Skip to main content

Lactobacillus fermentum ATCC 23271 Displays In vitro Inhibitory Activities against Candida spp.

  • 2016-10-27
  • Frontiers in Microbiology 7
    • Monique S do Carmo
    • Francisca M. F. Noronha
    • M. O. Arruda
    • E. P. Costa
    • M. Bomfim
    • A. Monteiro
    • T. Ferro
    • E. Fernandes
    • J. Girón
    • V. Monteiro-Neto

Abstract

Lactobacilli are involved in the microbial homeostasis in the female genital tract. Due to the high prevalence of many bacterial diseases of the female genital tract and the resistance of microorganisms to various antimicrobial agents, alternative means to control these infections are necessary. Thus, this study aimed to evaluate the probiotic properties of well-characterized Lactobacillus species, including L. acidophilus (ATCC 4356), L. brevis (ATCC 367), L. delbrueckii ssp. delbrueckii (ATCC 9645), L. fermentum (ATCC 23271), L. paracasei (ATCC 335), L. plantarum (ATCC 8014), and L. rhamnosus (ATCC 9595), against Candida albicans (ATCC 18804), Neisseria gonorrhoeae (ATCC 9826), and Streptococcus agalactiae (ATCC 13813). The probiotic potential was investigated by using the following criteria: (i) adhesion to host epithelial cells and mucus, (ii) biofilm formation, (iii) co-aggregation with bacterial pathogens, (iv) inhibition of pathogen adhesion to mucus and HeLa cells, and (v) antimicrobial activity. Tested lactobacilli adhered to mucin, co-aggregated with all genital microorganisms, and displayed antimicrobial activity. With the exception of L. acidophilus and L. paracasei, they adhered to HeLa cells. However, only L. fermentum produced a moderate biofilm and a higher level of co-aggregation and mucin binding. The displacement assay demonstrated that all Lactobacillus strains inhibit C. albicans binding to mucin (p < 0.001), likely due to the production of substances with antimicrobial activity. Clinical isolates belonging to the most common Candida species associated to vaginal candidiasis were inhibited by L. fermentum. Collectively, our data suggest that L. fermentum ATCC 23271 is a potential probiotic candidate, particularly to complement candidiasis treatment, since presented with the best probiotic profile in comparison with the other tested lactobacilli strains.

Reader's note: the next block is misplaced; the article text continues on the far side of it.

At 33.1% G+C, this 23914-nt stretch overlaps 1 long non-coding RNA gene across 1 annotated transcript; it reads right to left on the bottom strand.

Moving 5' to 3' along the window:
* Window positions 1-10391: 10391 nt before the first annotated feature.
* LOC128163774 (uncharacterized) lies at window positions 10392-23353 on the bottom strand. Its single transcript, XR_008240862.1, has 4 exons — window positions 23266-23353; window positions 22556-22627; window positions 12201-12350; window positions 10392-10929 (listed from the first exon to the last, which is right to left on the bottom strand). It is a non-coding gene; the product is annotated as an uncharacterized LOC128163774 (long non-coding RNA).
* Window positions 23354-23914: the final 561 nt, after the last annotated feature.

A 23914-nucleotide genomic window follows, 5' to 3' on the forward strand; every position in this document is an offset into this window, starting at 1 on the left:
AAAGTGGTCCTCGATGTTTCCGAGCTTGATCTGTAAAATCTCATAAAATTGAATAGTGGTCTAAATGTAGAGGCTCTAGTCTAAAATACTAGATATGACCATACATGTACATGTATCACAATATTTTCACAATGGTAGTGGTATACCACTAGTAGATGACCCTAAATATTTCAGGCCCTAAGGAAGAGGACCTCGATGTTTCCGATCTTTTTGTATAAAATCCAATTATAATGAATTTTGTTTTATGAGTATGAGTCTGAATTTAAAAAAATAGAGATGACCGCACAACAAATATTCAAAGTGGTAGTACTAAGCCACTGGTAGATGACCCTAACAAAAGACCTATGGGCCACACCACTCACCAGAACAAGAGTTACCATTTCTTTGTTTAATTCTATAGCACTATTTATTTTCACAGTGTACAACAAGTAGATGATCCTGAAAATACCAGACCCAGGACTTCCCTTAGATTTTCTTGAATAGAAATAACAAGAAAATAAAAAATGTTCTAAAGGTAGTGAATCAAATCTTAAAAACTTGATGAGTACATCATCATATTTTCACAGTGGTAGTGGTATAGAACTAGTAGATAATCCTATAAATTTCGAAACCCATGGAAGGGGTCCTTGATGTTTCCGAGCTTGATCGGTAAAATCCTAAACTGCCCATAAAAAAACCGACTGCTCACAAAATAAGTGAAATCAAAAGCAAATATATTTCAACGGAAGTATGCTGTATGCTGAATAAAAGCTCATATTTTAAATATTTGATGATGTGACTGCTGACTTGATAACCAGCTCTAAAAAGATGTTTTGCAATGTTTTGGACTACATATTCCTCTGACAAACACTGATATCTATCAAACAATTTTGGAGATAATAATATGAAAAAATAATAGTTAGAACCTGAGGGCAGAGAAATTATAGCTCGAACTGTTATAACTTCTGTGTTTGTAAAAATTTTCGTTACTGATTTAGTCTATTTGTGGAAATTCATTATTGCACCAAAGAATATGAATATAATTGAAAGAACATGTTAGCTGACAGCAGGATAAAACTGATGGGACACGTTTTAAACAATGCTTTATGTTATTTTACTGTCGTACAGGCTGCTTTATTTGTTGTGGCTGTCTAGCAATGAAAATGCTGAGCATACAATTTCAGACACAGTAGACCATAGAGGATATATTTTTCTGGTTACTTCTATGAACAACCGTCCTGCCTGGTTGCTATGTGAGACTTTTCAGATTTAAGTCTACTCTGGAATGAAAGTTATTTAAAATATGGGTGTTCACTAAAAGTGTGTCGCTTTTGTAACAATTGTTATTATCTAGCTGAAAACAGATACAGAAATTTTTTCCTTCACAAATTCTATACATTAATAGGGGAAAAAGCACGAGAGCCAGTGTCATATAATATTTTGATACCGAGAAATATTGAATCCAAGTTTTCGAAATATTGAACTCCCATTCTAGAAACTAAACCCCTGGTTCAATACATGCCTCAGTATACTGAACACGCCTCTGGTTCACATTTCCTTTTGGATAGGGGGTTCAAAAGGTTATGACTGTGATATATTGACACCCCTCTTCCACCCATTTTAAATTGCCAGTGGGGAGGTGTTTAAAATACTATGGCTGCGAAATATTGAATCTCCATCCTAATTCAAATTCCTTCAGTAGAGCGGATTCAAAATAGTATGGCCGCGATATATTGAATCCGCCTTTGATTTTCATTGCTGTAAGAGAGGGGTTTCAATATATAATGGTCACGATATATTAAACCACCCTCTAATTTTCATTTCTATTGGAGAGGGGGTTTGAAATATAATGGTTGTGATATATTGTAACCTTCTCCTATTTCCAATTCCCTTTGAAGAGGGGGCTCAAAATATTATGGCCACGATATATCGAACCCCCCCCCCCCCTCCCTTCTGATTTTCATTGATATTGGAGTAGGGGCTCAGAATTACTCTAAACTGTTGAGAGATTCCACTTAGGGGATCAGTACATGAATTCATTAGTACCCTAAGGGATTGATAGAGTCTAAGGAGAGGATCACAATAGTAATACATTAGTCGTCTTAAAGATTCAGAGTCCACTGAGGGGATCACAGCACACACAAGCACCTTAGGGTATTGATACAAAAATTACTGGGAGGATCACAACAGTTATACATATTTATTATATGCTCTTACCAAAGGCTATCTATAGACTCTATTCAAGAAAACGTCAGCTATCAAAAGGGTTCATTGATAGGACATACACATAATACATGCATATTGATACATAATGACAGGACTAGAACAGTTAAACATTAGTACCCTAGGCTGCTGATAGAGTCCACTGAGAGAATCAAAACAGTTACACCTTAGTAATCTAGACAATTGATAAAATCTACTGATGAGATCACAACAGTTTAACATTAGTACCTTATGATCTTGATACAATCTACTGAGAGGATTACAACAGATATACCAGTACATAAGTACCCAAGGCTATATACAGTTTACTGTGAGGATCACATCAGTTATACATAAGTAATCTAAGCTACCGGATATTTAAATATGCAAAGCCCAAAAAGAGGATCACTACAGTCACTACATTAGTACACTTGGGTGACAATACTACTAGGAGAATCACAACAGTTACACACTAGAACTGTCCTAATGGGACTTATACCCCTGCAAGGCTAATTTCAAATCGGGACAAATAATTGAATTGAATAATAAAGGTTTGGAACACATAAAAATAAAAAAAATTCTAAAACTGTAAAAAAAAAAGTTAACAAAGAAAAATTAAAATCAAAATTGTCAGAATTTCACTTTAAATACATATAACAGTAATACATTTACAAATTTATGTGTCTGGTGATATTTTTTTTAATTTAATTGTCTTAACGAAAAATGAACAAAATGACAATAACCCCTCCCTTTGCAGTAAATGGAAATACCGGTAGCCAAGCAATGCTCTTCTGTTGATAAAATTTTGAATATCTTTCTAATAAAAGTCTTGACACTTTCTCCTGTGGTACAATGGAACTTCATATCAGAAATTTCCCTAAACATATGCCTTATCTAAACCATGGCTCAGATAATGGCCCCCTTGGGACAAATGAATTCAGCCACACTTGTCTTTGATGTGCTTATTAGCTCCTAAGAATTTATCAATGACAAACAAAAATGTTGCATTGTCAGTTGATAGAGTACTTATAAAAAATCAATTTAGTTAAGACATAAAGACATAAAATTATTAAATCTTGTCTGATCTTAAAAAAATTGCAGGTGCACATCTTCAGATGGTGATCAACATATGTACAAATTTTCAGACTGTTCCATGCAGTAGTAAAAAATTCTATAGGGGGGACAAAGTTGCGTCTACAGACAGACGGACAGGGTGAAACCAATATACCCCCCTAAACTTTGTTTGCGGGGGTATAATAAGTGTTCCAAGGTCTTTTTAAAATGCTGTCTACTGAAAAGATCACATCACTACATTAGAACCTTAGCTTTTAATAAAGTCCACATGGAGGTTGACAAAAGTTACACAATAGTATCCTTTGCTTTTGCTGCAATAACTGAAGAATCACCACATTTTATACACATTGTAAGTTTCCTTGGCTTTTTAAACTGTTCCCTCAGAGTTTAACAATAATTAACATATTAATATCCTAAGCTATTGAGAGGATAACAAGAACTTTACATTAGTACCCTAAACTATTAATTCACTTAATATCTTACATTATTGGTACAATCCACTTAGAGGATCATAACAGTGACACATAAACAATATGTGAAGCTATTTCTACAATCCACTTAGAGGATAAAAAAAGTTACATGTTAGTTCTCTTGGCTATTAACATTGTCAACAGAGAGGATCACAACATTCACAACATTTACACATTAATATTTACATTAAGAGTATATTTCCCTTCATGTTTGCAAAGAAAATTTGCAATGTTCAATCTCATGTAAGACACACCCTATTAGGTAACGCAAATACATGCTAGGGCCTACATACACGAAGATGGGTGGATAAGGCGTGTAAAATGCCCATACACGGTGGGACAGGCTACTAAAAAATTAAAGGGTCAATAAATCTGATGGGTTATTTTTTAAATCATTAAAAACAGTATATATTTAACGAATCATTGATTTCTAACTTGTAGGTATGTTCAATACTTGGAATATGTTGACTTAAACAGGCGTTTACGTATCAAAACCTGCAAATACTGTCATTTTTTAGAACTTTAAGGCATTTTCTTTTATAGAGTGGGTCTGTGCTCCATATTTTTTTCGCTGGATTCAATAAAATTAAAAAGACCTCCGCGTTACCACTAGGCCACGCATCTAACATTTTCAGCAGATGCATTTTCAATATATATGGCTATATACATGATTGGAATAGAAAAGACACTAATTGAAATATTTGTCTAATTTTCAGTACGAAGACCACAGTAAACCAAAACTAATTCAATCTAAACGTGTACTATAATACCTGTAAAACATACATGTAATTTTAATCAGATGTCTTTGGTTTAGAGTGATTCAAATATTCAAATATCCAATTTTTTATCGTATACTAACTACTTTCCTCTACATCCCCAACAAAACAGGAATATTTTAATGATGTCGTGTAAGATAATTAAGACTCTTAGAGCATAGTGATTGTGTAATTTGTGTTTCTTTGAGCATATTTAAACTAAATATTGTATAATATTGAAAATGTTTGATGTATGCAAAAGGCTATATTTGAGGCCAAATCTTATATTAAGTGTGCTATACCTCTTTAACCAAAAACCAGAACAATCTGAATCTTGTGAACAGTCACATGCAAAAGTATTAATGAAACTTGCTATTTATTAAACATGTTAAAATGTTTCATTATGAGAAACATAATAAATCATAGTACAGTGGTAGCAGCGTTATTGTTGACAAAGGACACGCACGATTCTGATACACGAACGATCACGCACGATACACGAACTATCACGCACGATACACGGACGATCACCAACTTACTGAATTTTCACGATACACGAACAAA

Keywords: Candida; Lactobacillus fermentum; STD; genital infections; probiotic.

Research Insights

SupplementHealth OutcomeEffect TypeEffect Size
Lactobacillus fermentumInhibited Growth of Candida SpeciesBeneficial
Moderate
Lactobacillus fermentumReduced Candida Albicans AdhesionBeneficial
Large
Lactobacillus fermentum HA-179Increased Biofilm FormationBeneficial
Moderate
Lactobacillus fermentum HA-179Inhibited Clinical Candida IsolatesBeneficial
Large
Lactobacillus fermentum HA-179Reduced Candida albicans Binding to MucinBeneficial
Large
Lactobacillus fermentum Lf-33Inhibited Growth of Candida SpeciesBeneficial
Moderate
Lactobacillus fermentum VPro 14Increased Biofilm ProductionBeneficial
Moderate
Lactobacillus fermentum VPro 14Inhibited Growth of Candida SpeciesBeneficial
Moderate
Lactobacillus fermentum VPro 14Reduced Candida Albicans AdhesionBeneficial
Large
⬆ Back to top
Pillser
Supplement Research and Comparison Website: evidence-based information about supplements, their benefits, potential risks, and their efficacy.
Receive updates about our products, services, sales, and special offers. Unsubscribe anytime. See our Privacy Policy for details on how we handle your information.

Join Our Community

Use support@pillser.com to get in touch.